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Atrial Septal Defect Repair

Medically reviewed by Last updated on May 6, 2024.

What do I need to know about an atrial septal defect (ASD) repair?

An ASD repair is used to close a hole in the septum (wall) between the upper chambers of your heart. The upper chambers are called the right atrium and the left atrium. An ASD repair can be done through open heart surgery or a percutaneous (through the skin) procedure. The type of repair used depends on the size of the ASD and your symptoms.

Atrial Septal Defect

How do I prepare for an ASD repair?

What will happen during a surgical ASD repair?

What will happen during an ASD repair procedure?

What should I expect after an ASD repair?

What can I do in the hospital to recover from an ASD repair?

What are the risks of an ASD repair?

You may get an infection or bleed more than expected. Your heartbeat may become irregular or you may have heart failure. Your heart muscle or valves may be damaged during surgery. Fluid may collect around your heart or lungs and make it hard for you to breathe. You may get a blood clot in your leg, arm, heart, lungs, or brain. These problems can be life-threatening. The devices used to close the ASD may move out of place. You may need another surgery to fix this. Depending on the damage that your ASD has caused, your heart problems may not get better after repair.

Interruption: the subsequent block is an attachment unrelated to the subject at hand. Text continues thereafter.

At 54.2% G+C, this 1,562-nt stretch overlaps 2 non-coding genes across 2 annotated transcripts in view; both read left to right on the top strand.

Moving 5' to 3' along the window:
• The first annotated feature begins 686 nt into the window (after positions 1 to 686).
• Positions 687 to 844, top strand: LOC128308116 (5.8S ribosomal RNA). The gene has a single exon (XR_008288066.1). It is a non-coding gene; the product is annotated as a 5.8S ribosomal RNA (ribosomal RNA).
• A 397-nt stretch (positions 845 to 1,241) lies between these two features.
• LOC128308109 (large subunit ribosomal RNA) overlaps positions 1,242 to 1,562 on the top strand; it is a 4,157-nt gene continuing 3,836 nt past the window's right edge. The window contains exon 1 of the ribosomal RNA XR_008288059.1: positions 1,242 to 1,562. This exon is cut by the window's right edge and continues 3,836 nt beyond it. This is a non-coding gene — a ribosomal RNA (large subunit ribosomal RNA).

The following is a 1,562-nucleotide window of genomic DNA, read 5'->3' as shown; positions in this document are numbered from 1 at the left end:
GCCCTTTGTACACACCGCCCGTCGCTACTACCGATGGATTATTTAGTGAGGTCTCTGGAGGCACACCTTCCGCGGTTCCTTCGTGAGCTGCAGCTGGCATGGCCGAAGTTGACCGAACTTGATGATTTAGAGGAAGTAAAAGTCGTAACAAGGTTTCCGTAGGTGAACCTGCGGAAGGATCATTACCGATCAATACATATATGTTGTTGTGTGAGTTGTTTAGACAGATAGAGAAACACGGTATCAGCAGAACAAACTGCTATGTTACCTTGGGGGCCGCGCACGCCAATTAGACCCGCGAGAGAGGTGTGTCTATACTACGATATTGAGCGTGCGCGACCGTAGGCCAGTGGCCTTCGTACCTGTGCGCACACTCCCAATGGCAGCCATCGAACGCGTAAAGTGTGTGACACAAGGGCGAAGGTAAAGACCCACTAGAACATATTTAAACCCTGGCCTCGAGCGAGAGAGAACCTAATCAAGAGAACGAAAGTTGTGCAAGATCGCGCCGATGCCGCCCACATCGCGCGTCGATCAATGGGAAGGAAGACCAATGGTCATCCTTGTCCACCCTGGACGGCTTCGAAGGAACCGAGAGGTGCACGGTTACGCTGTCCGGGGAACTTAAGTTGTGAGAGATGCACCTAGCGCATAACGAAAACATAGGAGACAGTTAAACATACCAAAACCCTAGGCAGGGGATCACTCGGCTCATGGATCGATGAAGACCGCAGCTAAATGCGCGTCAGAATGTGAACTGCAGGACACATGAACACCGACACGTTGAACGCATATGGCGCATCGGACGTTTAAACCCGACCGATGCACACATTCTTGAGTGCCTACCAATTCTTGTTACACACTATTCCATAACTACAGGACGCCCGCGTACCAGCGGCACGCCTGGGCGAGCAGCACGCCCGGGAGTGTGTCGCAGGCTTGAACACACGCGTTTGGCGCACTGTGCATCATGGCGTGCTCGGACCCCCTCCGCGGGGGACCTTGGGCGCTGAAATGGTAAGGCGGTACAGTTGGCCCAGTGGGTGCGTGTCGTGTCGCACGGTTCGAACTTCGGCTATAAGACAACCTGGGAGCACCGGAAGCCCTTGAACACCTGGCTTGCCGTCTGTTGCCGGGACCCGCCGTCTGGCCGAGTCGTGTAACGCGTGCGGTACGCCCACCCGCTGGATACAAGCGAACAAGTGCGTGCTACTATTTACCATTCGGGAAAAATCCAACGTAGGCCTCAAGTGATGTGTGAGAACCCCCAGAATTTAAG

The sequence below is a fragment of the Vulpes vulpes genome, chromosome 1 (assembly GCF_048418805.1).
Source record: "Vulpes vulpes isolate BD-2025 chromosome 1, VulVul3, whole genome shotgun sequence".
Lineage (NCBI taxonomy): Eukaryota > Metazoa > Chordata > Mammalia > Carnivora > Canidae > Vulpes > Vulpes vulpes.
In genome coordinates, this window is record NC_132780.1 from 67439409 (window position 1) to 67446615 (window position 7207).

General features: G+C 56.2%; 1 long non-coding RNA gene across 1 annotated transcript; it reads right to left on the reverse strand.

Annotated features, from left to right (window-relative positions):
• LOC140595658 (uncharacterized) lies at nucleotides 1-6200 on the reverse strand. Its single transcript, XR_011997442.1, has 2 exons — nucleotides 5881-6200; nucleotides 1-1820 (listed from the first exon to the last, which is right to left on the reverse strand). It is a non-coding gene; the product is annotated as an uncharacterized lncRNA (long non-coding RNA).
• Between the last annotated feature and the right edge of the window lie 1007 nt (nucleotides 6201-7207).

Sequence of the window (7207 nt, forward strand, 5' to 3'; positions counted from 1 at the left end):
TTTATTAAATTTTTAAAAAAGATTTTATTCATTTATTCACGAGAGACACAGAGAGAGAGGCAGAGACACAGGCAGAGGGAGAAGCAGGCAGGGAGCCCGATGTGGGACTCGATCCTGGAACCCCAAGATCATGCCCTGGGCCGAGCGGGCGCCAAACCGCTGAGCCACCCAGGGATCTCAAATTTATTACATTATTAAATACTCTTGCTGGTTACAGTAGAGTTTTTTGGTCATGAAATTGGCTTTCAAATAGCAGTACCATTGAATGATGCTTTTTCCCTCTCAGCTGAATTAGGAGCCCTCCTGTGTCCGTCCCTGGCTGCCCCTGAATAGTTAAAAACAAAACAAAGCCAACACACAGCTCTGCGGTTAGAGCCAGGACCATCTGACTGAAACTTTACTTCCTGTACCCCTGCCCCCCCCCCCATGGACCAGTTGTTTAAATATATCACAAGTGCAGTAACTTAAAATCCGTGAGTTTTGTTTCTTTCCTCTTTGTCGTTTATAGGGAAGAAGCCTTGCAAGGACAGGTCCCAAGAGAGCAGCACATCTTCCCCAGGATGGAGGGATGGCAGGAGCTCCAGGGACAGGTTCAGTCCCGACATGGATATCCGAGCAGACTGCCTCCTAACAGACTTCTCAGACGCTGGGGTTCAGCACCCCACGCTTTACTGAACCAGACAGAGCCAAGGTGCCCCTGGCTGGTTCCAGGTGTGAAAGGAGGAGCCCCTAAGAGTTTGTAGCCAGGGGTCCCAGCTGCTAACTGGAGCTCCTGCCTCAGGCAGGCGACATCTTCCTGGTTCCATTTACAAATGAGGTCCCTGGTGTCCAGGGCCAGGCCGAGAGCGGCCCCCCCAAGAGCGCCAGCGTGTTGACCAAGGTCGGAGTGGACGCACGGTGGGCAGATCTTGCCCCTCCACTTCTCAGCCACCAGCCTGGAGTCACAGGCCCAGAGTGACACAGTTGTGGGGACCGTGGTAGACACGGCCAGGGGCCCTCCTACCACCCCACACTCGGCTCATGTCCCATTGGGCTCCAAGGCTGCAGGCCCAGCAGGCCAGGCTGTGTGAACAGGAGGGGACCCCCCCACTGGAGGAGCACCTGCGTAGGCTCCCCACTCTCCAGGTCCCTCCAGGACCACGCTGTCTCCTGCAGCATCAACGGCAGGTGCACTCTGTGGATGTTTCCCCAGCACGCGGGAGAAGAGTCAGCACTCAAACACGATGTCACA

Care Agreement

You have the right to help plan your care. Learn about your health condition and how it may be treated. Discuss treatment options with your healthcare providers to decide what care you want to receive. You always have the right to refuse treatment. The above information is an educational aid only. It is not intended as medical advice for individual conditions or treatments. Talk to your doctor, nurse or pharmacist before following any medical regimen to see if it is safe and effective for you.

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